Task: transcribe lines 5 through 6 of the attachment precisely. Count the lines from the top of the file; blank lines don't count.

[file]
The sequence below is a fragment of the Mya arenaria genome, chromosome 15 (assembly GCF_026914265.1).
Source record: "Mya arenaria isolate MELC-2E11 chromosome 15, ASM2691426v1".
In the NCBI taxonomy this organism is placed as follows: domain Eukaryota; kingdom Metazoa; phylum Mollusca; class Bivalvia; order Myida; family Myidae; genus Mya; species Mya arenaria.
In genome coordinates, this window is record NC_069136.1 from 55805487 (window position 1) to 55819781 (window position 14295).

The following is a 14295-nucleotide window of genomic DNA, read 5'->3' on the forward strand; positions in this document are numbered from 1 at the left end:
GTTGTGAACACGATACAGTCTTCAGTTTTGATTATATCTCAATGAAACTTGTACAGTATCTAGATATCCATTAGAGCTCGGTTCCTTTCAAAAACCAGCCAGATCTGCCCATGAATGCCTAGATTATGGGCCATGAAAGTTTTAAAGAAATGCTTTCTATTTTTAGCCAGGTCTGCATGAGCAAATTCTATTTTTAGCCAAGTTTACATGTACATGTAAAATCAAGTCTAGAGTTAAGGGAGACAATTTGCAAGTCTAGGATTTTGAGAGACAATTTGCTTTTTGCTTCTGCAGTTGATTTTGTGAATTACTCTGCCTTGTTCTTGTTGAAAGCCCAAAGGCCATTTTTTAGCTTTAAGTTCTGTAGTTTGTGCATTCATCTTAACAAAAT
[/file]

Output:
The following is a 14295-nucleotide window of genomic DNA, read 5'->3' on the forward strand; positions in this document are numbered from 1 at the left end:
GTTGTGAACACGATACAGTCTTCAGTTTTGATTATATCTCAATGAAACTTGTACAGTATCTAGATATCCATTAGAGCTCGGTTCCTTTCAAAAACCAGCCAGATCTGCCCATGAATGCCTAGATTATGGGCCATGAAAGTTTTAAAGAAATGCTTTCTATTTTTAGCCAGGTCTGCATGAGCAAATTCTATTTTTAGCCAAGTTTACATGTACATGTAAAATCAAGTCTAGAGTTAAGGGAGACAATTTGCAAGTCTAGGATTTTGAGAGACAATTTGCTTTTTGCTTCTGCAGTTGATTTTGTGAATTACTCTGCCTTGTTCTTGTTGAAAGCCCAAAGGCCATTTTTTAGCTTTAAGTTCTGTAGTTTGTGCATTCATCTTAACAAAAT